Three riding centres are among the recipients of a total of £1.1 million of sports equipment given to organisations across Britain to facilitate increased access to sport for disabled people.
Newham Riding School & Association, East London, Conquest Centre for Disabled Riders, Taunton, and Morpeth Group Riding for the Disabled, Northumberland will benefit from the Sport England Get Equipped programme.
This will support the development of wheelchair accessible mounting ramps, riding equipment, such as reins, saddle pads and stirrups, a driving carriage and new horse, plus specialised training for staff members.
Newham Riding School & Association trustee Hannah Brook said the center was excited to receive support from the fund. “It will enable us to create a more sustainable facility and provide an enhanced experience for larger numbers of disabled people, including those with more complex needs. British Horse Society Fundraising Executive, Claire Fairclough, was a great support with the application for funding, which will now allow us put on events to celebrate our rider’s success and to make riding more accessible for more disabled people.”
The Get Equipped programme was designed to build on the success of the London 2012 Paralympic Games, and fulfil the demand for more equipment for sporting organisations who are struggling to provide facilities for disabled participants. The equestrian events at the 2012 Paralympic Games saw Britain bring home a total of 11 medals igniting a passion in many to take part in equestrian sport.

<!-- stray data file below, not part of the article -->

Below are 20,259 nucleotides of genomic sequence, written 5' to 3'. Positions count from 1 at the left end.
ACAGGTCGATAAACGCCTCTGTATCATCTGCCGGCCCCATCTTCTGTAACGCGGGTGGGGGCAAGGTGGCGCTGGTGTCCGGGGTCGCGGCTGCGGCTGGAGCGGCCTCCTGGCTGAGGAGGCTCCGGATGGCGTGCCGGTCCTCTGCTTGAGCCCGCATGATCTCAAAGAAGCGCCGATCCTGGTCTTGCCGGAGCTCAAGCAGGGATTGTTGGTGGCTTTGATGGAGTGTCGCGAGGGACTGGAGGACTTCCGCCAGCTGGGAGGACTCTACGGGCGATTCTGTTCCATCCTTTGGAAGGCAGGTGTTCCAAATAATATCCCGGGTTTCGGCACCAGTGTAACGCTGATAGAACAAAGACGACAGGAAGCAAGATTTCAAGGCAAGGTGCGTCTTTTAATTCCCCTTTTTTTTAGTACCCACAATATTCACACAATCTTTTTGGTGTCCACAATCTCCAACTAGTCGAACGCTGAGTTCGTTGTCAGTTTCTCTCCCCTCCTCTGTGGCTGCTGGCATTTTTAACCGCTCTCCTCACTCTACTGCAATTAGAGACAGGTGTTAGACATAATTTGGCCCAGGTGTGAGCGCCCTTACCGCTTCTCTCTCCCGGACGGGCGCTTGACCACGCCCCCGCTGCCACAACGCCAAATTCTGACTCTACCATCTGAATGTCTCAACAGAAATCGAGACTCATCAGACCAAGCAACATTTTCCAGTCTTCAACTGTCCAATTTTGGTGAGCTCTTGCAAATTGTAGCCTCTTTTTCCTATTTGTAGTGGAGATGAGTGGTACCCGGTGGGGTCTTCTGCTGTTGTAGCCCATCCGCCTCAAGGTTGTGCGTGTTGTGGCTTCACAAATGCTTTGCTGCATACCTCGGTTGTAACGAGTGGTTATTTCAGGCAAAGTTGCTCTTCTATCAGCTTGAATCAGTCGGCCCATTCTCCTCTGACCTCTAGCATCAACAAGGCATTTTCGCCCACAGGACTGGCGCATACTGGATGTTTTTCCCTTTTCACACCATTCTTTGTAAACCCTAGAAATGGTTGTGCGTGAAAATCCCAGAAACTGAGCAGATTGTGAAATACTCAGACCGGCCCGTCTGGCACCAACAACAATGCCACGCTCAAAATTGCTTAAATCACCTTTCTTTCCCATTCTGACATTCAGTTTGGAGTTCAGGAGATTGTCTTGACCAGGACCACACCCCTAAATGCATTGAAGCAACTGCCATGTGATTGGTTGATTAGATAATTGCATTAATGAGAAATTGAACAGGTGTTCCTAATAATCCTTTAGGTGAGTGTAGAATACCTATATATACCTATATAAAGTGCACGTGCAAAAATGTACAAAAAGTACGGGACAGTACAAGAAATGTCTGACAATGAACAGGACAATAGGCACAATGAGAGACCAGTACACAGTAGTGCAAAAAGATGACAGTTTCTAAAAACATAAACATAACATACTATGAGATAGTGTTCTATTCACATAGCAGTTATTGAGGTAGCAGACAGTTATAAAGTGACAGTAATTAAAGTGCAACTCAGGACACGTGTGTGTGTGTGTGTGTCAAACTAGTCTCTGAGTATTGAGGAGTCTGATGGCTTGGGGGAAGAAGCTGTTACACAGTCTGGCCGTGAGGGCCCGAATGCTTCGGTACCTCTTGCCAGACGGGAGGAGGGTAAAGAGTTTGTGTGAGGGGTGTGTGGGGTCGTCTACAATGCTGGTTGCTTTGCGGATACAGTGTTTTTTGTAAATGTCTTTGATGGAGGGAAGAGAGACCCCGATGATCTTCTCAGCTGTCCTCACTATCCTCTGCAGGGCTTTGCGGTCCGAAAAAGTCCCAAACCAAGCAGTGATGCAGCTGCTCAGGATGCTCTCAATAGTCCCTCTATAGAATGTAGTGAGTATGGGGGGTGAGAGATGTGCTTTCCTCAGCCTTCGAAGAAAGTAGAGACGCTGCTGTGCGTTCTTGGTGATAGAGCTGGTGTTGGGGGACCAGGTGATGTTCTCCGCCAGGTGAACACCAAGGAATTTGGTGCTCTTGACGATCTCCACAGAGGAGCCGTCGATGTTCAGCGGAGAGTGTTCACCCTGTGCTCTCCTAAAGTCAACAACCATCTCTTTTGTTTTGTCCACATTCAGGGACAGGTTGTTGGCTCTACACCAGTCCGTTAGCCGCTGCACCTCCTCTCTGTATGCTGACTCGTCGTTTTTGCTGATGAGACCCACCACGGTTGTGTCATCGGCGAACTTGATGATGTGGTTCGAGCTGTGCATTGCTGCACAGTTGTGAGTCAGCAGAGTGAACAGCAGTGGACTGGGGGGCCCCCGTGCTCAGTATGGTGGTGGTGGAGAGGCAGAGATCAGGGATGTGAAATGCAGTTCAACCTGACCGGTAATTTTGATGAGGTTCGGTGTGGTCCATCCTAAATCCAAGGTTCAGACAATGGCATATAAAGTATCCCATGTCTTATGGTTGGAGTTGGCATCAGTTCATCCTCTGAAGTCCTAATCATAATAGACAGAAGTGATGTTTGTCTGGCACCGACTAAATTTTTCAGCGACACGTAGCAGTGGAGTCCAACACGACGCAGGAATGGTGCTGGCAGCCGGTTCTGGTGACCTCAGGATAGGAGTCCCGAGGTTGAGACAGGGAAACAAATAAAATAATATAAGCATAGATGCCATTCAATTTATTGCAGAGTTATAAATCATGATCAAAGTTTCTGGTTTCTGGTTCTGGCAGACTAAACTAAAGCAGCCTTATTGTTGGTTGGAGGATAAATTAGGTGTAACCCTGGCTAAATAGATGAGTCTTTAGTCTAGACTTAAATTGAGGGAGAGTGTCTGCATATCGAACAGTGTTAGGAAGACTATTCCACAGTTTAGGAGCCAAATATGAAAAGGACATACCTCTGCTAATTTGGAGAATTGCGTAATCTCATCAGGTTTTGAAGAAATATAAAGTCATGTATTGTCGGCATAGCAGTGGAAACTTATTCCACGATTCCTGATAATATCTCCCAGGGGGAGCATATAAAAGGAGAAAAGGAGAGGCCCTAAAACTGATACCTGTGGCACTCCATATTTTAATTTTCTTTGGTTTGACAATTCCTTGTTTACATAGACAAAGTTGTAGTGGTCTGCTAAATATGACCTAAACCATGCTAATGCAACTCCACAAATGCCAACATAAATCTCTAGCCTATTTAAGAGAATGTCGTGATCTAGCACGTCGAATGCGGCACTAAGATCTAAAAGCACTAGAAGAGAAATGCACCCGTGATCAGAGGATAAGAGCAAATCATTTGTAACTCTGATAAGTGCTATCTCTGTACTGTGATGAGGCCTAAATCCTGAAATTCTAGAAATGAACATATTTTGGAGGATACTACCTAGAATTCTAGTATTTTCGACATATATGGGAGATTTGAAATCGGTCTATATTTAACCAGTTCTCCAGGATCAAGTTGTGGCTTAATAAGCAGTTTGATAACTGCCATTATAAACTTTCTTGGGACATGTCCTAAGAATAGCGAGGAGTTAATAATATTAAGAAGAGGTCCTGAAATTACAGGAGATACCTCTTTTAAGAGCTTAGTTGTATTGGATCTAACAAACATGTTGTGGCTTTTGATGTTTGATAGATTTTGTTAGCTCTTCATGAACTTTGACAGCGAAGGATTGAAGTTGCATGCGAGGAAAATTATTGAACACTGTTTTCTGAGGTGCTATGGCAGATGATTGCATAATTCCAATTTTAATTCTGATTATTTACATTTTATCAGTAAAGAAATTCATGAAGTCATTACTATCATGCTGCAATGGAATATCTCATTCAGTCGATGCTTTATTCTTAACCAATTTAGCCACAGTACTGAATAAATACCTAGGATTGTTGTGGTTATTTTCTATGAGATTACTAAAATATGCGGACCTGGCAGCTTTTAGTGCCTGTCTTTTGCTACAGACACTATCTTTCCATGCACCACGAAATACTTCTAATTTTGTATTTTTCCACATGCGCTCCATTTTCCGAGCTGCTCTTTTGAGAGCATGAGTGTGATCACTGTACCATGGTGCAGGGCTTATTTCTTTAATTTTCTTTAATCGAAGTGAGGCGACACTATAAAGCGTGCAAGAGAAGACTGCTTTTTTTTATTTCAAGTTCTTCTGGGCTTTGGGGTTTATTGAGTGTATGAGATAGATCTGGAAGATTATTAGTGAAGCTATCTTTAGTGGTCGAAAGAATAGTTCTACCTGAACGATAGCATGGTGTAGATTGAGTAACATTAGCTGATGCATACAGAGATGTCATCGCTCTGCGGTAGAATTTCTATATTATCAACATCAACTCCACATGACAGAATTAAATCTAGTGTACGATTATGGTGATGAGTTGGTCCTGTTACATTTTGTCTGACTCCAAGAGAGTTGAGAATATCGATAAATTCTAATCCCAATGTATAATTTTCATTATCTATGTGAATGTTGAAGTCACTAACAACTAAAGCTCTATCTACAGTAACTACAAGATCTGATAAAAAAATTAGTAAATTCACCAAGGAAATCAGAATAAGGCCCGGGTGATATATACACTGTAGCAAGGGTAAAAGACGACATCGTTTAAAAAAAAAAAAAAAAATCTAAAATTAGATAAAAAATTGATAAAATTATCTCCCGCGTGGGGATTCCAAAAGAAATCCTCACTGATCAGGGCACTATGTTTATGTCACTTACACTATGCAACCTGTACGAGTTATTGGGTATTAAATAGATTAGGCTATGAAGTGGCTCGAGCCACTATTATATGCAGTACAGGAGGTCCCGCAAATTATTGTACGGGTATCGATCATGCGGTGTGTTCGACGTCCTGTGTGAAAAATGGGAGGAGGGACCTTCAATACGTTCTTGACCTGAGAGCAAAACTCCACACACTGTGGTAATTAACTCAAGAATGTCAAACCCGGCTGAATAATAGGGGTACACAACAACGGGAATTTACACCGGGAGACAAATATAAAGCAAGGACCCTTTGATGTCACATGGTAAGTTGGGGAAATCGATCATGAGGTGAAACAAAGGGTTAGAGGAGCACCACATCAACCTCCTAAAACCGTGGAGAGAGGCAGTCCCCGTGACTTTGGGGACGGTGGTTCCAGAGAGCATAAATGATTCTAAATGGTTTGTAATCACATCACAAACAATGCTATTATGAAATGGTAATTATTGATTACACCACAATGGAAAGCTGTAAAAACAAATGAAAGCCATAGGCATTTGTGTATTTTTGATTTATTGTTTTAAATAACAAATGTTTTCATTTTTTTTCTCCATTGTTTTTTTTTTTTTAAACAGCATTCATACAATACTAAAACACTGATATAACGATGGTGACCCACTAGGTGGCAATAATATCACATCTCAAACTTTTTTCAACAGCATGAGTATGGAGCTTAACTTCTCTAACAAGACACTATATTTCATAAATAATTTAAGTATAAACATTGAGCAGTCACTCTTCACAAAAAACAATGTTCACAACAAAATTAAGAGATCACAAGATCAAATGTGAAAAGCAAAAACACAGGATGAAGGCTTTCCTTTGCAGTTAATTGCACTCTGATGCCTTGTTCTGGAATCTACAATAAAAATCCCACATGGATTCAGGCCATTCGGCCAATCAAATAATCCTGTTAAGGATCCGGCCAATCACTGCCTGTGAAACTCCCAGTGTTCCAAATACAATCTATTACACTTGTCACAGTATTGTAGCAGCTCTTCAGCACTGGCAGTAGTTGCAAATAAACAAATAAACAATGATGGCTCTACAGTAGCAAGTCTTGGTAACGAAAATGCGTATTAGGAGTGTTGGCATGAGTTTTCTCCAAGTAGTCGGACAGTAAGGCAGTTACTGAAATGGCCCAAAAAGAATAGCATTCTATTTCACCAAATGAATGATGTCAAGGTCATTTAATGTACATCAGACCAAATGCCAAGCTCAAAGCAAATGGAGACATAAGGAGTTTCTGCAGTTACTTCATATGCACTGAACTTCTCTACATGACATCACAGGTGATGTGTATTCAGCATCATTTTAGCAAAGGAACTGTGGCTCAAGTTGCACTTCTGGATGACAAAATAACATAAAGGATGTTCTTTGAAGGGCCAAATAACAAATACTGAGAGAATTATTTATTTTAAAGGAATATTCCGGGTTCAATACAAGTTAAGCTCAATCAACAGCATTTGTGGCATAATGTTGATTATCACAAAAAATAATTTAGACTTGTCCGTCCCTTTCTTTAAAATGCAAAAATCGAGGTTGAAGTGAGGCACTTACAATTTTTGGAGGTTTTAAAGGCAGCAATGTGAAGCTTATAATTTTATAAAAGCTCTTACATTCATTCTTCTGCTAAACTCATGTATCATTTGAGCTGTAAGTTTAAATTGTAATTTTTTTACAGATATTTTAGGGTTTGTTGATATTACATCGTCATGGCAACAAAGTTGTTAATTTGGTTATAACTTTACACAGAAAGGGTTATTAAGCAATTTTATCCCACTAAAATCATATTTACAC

• Radway Riding Centre in Warwickshire has become the first commercial centre in the England to be Accessibility Mark accredited under a new pilot project by Riding for the Disabled Association. The aim of the project is to help many more people with disabilities to experience the freedom and benefits of riding.
The project is being developed and launched by Riding for the Disabled Association (RDA) in partnership with Hoof, the British Equestrian Federation’s (BEF) legacy programme and funded by Sport England. It is hoped the Accessibility Mark will become an industry standard alongside British Horse Society, Association of British Riding Schools and The Pony Club approved centres. The Mark demonstrates that a centre has undergone specialist training by RDA to enable them to offer rider progression through fun, safe and inclusive riding for people with disabilities.
Maggie Boswell, Proprietor of Radway Riding School said: “We have always wanted to be as inclusive as possible but have lacked the confidence and expertise to do so – the Accessibility Mark has now allowed us to do this and we look forward to welcoming lots of new riders in the future and working closely with RDA.”
There are currently 30,000 riders at 500 RDA Groups around the country, but demand is such that many groups have waiting lists. This new project allows for an additional pathway into riding for disabled people and allows for potential development and rider progression through lessons at a commercial facility.